Cooper_Engineering_a_Compiler(Second Edition) (Rice), страница 66

PDF-файл Cooper_Engineering_a_Compiler(Second Edition) (Rice), страница 66, который располагается в категории "разное" в предмете "конструирование компиляторов" изседьмого семестра. Cooper_Engineering_a_Compiler(Second Edition) (Rice), страница 66 - СтудИзба 2019-09-18 СтудИзба
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Inside level 2b, a referenceto b again refers to the level 1 parameter. In a similar way, the declarationsstatic int w;int x;/* level 0 */void example(int a, int b) {int c;/* level 1 */{int b, z;.../* level 2a */}{int a, x;/* level 2b */...{int c, x; /* level 3 */b = a + b + c + w;}}}n FIGURE 5.10 Simple Lexical Scoping Example in C.LevelNames012a2b3w, x, examplea, b, cb, za, xc, x258 CHAPTER 5 Intermediate Representationsof a and × in level 2b hide their earlier declarations (at level 1 and level 0,respectively).This context creates the naming environment in which the assignment statement executes.

Subscripting names to show their level, we find that theassignment refers tob1 = a2b + b1 + c3 + w0Notice that the assignment cannot use the names declared in level 2a becausethat block closes, along with its scope, before level 2b opens.To compile a program that contains nested scopes, the compiler must mapeach variable reference to its specific declaration. This process, calledname resolution, maps each reference to the lexical level at which it isdeclared. The mechanism that compilers use to accomplish this name resolution is a lexically scoped symbol table. The remainder of this sectiondescribes the design and implementation of lexically scoped symbol tables.The corresponding runtime mechanisms, which translate the lexical level ofa reference to an address, are described in Section 6.4.3. Scoped symboltables also have direct application in code optimization.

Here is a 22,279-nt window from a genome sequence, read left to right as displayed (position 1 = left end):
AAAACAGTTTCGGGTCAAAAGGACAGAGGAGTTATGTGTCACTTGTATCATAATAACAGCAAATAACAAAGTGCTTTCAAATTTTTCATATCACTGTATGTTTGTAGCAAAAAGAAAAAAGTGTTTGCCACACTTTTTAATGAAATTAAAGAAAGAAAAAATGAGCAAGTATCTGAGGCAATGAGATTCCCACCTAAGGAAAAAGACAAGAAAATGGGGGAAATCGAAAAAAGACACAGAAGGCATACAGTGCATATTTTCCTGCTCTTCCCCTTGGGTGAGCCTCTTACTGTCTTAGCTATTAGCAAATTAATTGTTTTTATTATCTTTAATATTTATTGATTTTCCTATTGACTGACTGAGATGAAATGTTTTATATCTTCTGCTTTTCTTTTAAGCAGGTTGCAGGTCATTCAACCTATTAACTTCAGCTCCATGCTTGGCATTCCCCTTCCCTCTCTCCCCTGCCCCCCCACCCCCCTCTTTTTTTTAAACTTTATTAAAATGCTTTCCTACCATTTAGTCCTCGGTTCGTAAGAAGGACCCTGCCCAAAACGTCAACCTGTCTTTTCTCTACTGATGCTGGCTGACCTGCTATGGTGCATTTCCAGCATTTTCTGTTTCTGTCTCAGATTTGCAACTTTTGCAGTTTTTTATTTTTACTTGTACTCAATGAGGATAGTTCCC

For example, thesuperlocal value-numbering algorithm presented in Section 8.5.1 relies on ascoped hash table for efficiency.The ConceptTo manage nested scopes, the parser must change, slightly, its approach tosymbol-table management. Each time the parser enters a new lexical scope,it can create a new symbol table for that scope. This scheme creates a sheafof tables, linked together in an order that corresponds to the lexical nestinglevels. As it encounters declarations in the scope, it enters the informationinto the current table. Insert operates on the current symbol table. Whenit encounters a variable reference, LookUp must first check the table for thecurrent scope. If the current table does not hold a declaration for the name, itchecks the table for the surrounding scope.

By working its way through thesymbol tables for successively lower-numbered lexical levels, it either findsthe most recent declaration for the name, or fails in the outermost scope,indicating that the variable has no declaration visible in the current scope.Figure 5.11 shows the symbol table built in this fashion for our example program, at the point where the parser has reached the assignment statement.When the compiler invokes the modified LookUp function for the name b,it will fail in level 3, fail in level 2, and find the name in level 1.